Good pottery appears to be cool and silent — something vulnerable that, with luck, can outlast many human generations. A white porcelain dish seems calm and decorous; one knows that skill went into its evenness, into the exact whiteness, into its lightness. But when I began to think about pots I had no idea of the extreme violence, happenstance and risk that are an intrinsic part of the maker’s art. The chemistry is complex; the potter needs to study it intimately — the composition of different clays, of glazes, of rare and valuable pigments (cobalt for instance), and of the firewood that makes the fire.
Pottery-making can be poisonous from fumes, and tasting deadly dyes. The history of the art is littered with terrible disasters. The Martin brothers laboured for whole years on kilns full of splendid work and lost it all in explosions or meltdowns. The physics is charged with trepidation and violence too. In the 16th century Bernard Palissy strove to find a way to make Chinese white porcelain — he was a great potter and scientist — and failed. He stuffed his furniture and, it is said, his floorboards into a kiln to keep up the heat, and nevertheless failed.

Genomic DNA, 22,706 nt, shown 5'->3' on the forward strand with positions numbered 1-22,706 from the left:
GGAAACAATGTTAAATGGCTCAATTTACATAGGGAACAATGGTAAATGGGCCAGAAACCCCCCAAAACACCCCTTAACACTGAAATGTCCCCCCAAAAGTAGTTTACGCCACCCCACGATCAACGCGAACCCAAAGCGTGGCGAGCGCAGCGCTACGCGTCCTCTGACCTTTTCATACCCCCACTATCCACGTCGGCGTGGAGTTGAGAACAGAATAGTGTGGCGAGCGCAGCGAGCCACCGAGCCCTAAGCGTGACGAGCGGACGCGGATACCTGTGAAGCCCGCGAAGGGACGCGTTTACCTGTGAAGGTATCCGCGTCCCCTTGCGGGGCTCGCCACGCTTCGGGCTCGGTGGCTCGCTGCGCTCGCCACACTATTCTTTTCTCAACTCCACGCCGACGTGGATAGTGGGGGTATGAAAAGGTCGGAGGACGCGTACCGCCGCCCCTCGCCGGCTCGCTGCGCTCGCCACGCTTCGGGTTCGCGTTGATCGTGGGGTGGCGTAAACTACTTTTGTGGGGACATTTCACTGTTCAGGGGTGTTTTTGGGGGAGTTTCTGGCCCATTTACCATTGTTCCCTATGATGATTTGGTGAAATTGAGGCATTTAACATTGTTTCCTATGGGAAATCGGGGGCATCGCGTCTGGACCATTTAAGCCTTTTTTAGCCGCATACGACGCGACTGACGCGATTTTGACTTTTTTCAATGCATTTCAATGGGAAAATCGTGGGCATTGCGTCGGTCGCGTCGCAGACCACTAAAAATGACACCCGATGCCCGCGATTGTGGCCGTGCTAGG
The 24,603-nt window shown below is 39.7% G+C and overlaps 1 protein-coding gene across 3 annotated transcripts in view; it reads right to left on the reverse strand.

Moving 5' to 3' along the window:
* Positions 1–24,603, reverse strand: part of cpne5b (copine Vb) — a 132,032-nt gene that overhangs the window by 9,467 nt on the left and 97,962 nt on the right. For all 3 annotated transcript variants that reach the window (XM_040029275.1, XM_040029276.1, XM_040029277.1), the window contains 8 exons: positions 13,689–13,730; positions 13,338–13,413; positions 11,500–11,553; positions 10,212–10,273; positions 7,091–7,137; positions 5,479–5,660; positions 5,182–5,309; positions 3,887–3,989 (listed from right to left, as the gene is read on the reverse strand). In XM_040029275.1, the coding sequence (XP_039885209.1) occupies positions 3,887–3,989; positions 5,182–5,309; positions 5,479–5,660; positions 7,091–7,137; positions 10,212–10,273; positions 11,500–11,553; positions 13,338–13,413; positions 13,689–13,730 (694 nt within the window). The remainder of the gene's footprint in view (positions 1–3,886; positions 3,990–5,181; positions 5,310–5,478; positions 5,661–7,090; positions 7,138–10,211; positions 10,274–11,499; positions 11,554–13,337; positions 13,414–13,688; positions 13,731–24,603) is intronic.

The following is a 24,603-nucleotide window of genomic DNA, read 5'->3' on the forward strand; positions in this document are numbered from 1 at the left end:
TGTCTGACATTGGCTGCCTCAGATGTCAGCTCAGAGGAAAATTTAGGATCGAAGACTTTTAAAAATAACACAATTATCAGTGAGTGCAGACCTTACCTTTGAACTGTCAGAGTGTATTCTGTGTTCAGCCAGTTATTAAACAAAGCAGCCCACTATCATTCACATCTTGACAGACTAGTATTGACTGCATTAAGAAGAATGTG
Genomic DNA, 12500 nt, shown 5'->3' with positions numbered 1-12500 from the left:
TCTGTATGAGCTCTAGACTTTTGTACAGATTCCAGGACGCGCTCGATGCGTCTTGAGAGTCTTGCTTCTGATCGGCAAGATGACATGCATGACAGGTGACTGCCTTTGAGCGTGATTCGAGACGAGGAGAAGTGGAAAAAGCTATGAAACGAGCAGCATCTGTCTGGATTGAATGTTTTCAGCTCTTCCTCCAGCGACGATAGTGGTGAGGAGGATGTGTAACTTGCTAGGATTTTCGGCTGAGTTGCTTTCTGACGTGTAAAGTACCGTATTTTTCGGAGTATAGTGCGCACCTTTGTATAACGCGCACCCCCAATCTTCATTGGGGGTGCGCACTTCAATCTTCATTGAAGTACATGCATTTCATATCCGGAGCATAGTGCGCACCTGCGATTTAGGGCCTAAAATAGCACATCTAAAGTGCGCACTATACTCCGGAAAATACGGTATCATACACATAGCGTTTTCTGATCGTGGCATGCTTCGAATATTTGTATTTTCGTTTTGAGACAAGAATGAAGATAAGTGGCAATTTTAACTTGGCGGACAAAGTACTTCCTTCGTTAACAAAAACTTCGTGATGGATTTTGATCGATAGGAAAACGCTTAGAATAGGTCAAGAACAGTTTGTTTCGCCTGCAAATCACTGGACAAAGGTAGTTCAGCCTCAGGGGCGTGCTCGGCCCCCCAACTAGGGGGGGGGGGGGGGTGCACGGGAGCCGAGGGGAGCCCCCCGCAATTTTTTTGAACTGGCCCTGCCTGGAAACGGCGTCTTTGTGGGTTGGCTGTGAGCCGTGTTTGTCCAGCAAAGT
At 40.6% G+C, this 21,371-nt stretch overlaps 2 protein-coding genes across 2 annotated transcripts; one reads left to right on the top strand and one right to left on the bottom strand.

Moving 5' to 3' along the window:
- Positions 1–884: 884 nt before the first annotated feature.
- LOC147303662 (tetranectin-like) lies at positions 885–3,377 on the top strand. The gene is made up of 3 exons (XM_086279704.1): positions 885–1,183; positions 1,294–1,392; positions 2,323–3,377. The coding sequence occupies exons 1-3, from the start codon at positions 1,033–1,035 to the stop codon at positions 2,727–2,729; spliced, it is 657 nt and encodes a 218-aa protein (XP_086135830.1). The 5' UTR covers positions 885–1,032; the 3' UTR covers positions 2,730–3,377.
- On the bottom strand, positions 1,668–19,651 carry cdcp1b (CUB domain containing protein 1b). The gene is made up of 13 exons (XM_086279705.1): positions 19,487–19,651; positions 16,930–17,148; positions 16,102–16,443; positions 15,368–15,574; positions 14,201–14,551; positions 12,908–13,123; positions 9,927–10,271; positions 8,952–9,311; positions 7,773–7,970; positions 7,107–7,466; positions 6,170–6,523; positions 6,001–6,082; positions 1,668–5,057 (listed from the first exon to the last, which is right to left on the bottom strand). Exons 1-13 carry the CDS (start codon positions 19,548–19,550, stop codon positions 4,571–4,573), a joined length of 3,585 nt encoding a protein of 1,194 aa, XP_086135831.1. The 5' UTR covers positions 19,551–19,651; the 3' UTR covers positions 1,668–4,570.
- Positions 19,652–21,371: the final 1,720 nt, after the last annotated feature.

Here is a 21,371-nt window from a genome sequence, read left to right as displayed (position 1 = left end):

Edmund de Waal is a man with a vocation — or, as it turns out, two or three interlocking vocations. He tells us that he knew he wanted to make pots from the age of five. One strand of this book is an account of his own work: discoveries, failures, changes of direction. Of these the most important was his rejection of the post-war orthodoxy about the virtues of ‘honest’ brown earthenware, which had begun with William Morris, and his shift to the fineness and difficulty of white porcelain. He tells us about his own early brown works:
Dishes, unglazed, rough oatmeal brown on the outside and green on the inside, pots to disappear into the landscape. No one bought them. No one liked them.… They were needy. And once you recognise neediness in an object it is difficult to live with. The fluidity of your life with it curdles.